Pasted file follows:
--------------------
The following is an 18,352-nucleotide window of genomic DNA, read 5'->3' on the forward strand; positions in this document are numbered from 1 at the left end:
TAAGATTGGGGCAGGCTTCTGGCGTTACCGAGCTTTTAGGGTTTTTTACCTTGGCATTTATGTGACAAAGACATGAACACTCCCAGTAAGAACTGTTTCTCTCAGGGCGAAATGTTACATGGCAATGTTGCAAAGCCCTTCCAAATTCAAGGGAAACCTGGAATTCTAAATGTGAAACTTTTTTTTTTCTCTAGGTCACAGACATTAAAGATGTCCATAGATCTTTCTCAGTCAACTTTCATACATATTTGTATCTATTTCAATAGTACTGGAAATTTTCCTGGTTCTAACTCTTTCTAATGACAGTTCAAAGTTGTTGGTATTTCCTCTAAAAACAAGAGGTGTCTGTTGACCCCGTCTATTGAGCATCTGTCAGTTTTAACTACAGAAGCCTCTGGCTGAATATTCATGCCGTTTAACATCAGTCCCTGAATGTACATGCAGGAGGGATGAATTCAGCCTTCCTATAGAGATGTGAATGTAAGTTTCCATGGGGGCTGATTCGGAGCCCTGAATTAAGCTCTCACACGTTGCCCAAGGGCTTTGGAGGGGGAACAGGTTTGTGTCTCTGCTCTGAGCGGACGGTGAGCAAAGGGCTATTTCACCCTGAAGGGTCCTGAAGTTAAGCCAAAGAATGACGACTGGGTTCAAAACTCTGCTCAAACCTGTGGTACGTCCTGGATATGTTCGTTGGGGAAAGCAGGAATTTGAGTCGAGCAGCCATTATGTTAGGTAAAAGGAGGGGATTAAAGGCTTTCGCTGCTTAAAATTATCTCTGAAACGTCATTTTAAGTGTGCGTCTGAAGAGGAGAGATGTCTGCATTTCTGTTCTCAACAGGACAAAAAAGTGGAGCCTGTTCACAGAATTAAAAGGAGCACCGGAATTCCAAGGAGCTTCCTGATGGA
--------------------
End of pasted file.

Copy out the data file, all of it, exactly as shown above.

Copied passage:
The following is an 18,352-nucleotide window of genomic DNA, read 5'->3' on the forward strand; positions in this document are numbered from 1 at the left end:
TAAGATTGGGGCAGGCTTCTGGCGTTACCGAGCTTTTAGGGTTTTTTACCTTGGCATTTATGTGACAAAGACATGAACACTCCCAGTAAGAACTGTTTCTCTCAGGGCGAAATGTTACATGGCAATGTTGCAAAGCCCTTCCAAATTCAAGGGAAACCTGGAATTCTAAATGTGAAACTTTTTTTTTTCTCTAGGTCACAGACATTAAAGATGTCCATAGATCTTTCTCAGTCAACTTTCATACATATTTGTATCTATTTCAATAGTACTGGAAATTTTCCTGGTTCTAACTCTTTCTAATGACAGTTCAAAGTTGTTGGTATTTCCTCTAAAAACAAGAGGTGTCTGTTGACCCCGTCTATTGAGCATCTGTCAGTTTTAACTACAGAAGCCTCTGGCTGAATATTCATGCCGTTTAACATCAGTCCCTGAATGTACATGCAGGAGGGATGAATTCAGCCTTCCTATAGAGATGTGAATGTAAGTTTCCATGGGGGCTGATTCGGAGCCCTGAATTAAGCTCTCACACGTTGCCCAAGGGCTTTGGAGGGGGAACAGGTTTGTGTCTCTGCTCTGAGCGGACGGTGAGCAAAGGGCTATTTCACCCTGAAGGGTCCTGAAGTTAAGCCAAAGAATGACGACTGGGTTCAAAACTCTGCTCAAACCTGTGGTACGTCCTGGATATGTTCGTTGGGGAAAGCAGGAATTTGAGTCGAGCAGCCATTATGTTAGGTAAAAGGAGGGGATTAAAGGCTTTCGCTGCTTAAAATTATCTCTGAAACGTCATTTTAAGTGTGCGTCTGAAGAGGAGAGATGTCTGCATTTCTGTTCTCAACAGGACAAAAAAGTGGAGCCTGTTCACAGAATTAAAAGGAGCACCGGAATTCCAAGGAGCTTCCTGATGGA